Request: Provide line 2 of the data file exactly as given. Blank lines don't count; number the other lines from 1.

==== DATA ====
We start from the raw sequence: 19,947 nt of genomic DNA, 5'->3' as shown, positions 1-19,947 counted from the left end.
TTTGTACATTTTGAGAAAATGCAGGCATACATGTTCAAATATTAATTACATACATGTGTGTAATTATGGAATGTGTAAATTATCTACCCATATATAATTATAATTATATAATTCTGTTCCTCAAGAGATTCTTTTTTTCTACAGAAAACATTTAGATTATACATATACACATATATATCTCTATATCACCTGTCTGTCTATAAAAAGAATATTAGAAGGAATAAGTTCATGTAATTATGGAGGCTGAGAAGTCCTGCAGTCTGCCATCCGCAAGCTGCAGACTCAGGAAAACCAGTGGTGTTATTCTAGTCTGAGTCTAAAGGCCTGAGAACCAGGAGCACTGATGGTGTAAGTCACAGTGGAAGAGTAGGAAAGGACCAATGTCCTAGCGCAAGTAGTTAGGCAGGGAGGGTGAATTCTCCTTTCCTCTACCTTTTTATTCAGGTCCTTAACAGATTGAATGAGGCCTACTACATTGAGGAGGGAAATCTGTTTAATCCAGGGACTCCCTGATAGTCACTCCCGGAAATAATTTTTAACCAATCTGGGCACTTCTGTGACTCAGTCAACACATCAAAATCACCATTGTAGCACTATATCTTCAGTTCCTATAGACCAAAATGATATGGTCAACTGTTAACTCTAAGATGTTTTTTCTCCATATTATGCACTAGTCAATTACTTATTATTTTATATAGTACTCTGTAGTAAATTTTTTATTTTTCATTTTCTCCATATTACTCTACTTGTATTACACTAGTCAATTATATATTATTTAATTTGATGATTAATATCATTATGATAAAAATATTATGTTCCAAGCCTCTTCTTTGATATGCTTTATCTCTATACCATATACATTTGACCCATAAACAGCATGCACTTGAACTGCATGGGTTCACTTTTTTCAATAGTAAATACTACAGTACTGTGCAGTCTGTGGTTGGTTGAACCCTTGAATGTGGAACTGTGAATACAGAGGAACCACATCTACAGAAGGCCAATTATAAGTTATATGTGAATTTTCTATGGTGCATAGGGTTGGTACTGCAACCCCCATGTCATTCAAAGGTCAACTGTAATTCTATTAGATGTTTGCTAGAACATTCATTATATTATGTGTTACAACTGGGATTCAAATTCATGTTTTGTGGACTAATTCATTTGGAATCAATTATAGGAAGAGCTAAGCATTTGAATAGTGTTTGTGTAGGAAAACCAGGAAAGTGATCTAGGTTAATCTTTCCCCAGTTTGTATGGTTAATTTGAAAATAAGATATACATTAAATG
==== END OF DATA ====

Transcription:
TTTGTACATTTTGAGAAAATGCAGGCATACATGTTCAAATATTAATTACATACATGTGTGTAATTATGGAATGTGTAAATTATCTACCCATATATAATTATAATTATATAATTCTGTTCCTCAAGAGATTCTTTTTTTCTACAGAAAACATTTAGATTATACATATACACATATATATCTCTATATCACCTGTCTGTCTATAAAAAGAATATTAGAAGGAATAAGTTCATGTAATTATGGAGGCTGAGAAGTCCTGCAGTCTGCCATCCGCAAGCTGCAGACTCAGGAAAACCAGTGGTGTTATTCTAGTCTGAGTCTAAAGGCCTGAGAACCAGGAGCACTGATGGTGTAAGTCACAGTGGAAGAGTAGGAAAGGACCAATGTCCTAGCGCAAGTAGTTAGGCAGGGAGGGTGAATTCTCCTTTCCTCTACCTTTTTATTCAGGTCCTTAACAGATTGAATGAGGCCTACTACATTGAGGAGGGAAATCTGTTTAATCCAGGGACTCCCTGATAGTCACTCCCGGAAATAATTTTTAACCAATCTGGGCACTTCTGTGACTCAGTCAACACATCAAAATCACCATTGTAGCACTATATCTTCAGTTCCTATAGACCAAAATGATATGGTCAACTGTTAACTCTAAGATGTTTTTTCTCCATATTATGCACTAGTCAATTACTTATTATTTTATATAGTACTCTGTAGTAAATTTTTTATTTTTCATTTTCTCCATATTACTCTACTTGTATTACACTAGTCAATTATATATTATTTAATTTGATGATTAATATCATTATGATAAAAATATTATGTTCCAAGCCTCTTCTTTGATATGCTTTATCTCTATACCATATACATTTGACCCATAAACAGCATGCACTTGAACTGCATGGGTTCACTTTTTTCAATAGTAAATACTACAGTACTGTGCAGTCTGTGGTTGGTTGAACCCTTGAATGTGGAACTGTGAATACAGAGGAACCACATCTACAGAAGGCCAATTATAAGTTATATGTGAATTTTCTATGGTGCATAGGGTTGGTACTGCAACCCCCATGTCATTCAAAGGTCAACTGTAATTCTATTAGATGTTTGCTAGAACATTCATTATATTATGTGTTACAACTGGGATTCAAATTCATGTTTTGTGGACTAATTCATTTGGAATCAATTATAGGAAGAGCTAAGCATTTGAATAGTGTTTGTGTAGGAAAACCAGGAAAGTGATCTAGGTTAATCTTTCCCCAGTTTGTATGGTTAATTTGAAAATAAGATATACATTAAATG